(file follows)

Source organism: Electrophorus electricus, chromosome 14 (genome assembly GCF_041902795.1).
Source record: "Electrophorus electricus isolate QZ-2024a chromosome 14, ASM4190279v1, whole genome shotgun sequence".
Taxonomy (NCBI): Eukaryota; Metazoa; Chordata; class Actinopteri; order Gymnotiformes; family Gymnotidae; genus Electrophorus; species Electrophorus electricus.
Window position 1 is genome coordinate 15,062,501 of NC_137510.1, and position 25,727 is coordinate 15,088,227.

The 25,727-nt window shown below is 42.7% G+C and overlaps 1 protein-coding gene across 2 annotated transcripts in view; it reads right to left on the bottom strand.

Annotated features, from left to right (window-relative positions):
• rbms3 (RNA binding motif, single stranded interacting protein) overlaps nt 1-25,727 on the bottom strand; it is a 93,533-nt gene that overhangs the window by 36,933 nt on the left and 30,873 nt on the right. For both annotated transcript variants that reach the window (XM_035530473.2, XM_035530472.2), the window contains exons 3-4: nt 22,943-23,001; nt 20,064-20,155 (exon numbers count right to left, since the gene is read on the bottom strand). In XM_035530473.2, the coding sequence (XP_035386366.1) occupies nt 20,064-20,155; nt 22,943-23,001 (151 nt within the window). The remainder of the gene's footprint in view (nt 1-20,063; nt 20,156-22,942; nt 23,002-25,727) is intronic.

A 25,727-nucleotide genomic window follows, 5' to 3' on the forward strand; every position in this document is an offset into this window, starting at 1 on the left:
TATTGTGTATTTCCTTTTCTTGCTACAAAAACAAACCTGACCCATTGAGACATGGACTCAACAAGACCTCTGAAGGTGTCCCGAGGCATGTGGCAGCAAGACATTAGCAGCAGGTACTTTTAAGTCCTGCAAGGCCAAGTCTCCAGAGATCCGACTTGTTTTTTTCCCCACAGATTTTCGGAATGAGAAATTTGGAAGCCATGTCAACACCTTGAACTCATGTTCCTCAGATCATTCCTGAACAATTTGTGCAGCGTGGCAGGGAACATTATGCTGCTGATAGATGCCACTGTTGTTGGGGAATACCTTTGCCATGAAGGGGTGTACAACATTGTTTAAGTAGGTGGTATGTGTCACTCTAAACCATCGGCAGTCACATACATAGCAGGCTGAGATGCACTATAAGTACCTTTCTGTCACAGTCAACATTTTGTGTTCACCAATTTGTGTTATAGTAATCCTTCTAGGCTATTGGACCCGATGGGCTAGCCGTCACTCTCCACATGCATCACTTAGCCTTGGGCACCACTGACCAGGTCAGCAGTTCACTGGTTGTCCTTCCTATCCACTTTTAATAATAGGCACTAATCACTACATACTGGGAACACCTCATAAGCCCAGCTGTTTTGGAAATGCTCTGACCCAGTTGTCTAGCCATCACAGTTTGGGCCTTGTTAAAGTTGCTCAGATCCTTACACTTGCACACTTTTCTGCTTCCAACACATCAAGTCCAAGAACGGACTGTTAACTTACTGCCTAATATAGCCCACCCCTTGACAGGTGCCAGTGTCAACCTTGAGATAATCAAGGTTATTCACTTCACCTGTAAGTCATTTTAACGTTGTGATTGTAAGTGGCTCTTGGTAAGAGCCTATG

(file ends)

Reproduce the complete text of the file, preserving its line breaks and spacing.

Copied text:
Source organism: Electrophorus electricus, chromosome 14 (genome assembly GCF_041902795.1).
Source record: "Electrophorus electricus isolate QZ-2024a chromosome 14, ASM4190279v1, whole genome shotgun sequence".
Taxonomy (NCBI): Eukaryota; Metazoa; Chordata; class Actinopteri; order Gymnotiformes; family Gymnotidae; genus Electrophorus; species Electrophorus electricus.
Window position 1 is genome coordinate 15,062,501 of NC_137510.1, and position 25,727 is coordinate 15,088,227.

The 25,727-nt window shown below is 42.7% G+C and overlaps 1 protein-coding gene across 2 annotated transcripts in view; it reads right to left on the bottom strand.

Annotated features, from left to right (window-relative positions):
• rbms3 (RNA binding motif, single stranded interacting protein) overlaps nt 1-25,727 on the bottom strand; it is a 93,533-nt gene that overhangs the window by 36,933 nt on the left and 30,873 nt on the right. For both annotated transcript variants that reach the window (XM_035530473.2, XM_035530472.2), the window contains exons 3-4: nt 22,943-23,001; nt 20,064-20,155 (exon numbers count right to left, since the gene is read on the bottom strand). In XM_035530473.2, the coding sequence (XP_035386366.1) occupies nt 20,064-20,155; nt 22,943-23,001 (151 nt within the window). The remainder of the gene's footprint in view (nt 1-20,063; nt 20,156-22,942; nt 23,002-25,727) is intronic.

A 25,727-nucleotide genomic window follows, 5' to 3' on the forward strand; every position in this document is an offset into this window, starting at 1 on the left:
TATTGTGTATTTCCTTTTCTTGCTACAAAAACAAACCTGACCCATTGAGACATGGACTCAACAAGACCTCTGAAGGTGTCCCGAGGCATGTGGCAGCAAGACATTAGCAGCAGGTACTTTTAAGTCCTGCAAGGCCAAGTCTCCAGAGATCCGACTTGTTTTTTTCCCCACAGATTTTCGGAATGAGAAATTTGGAAGCCATGTCAACACCTTGAACTCATGTTCCTCAGATCATTCCTGAACAATTTGTGCAGCGTGGCAGGGAACATTATGCTGCTGATAGATGCCACTGTTGTTGGGGAATACCTTTGCCATGAAGGGGTGTACAACATTGTTTAAGTAGGTGGTATGTGTCACTCTAAACCATCGGCAGTCACATACATAGCAGGCTGAGATGCACTATAAGTACCTTTCTGTCACAGTCAACATTTTGTGTTCACCAATTTGTGTTATAGTAATCCTTCTAGGCTATTGGACCCGATGGGCTAGCCGTCACTCTCCACATGCATCACTTAGCCTTGGGCACCACTGACCAGGTCAGCAGTTCACTGGTTGTCCTTCCTATCCACTTTTAATAATAGGCACTAATCACTACATACTGGGAACACCTCATAAGCCCAGCTGTTTTGGAAATGCTCTGACCCAGTTGTCTAGCCATCACAGTTTGGGCCTTGTTAAAGTTGCTCAGATCCTTACACTTGCACACTTTTCTGCTTCCAACACATCAAGTCCAAGAACGGACTGTTAACTTACTGCCTAATATAGCCCACCCCTTGACAGGTGCCAGTGTCAACCTTGAGATAATCAAGGTTATTCACTTCACCTGTAAGTCATTTTAACGTTGTGATTGTAAGTGGCTCTTGGTAAGAGCCTATG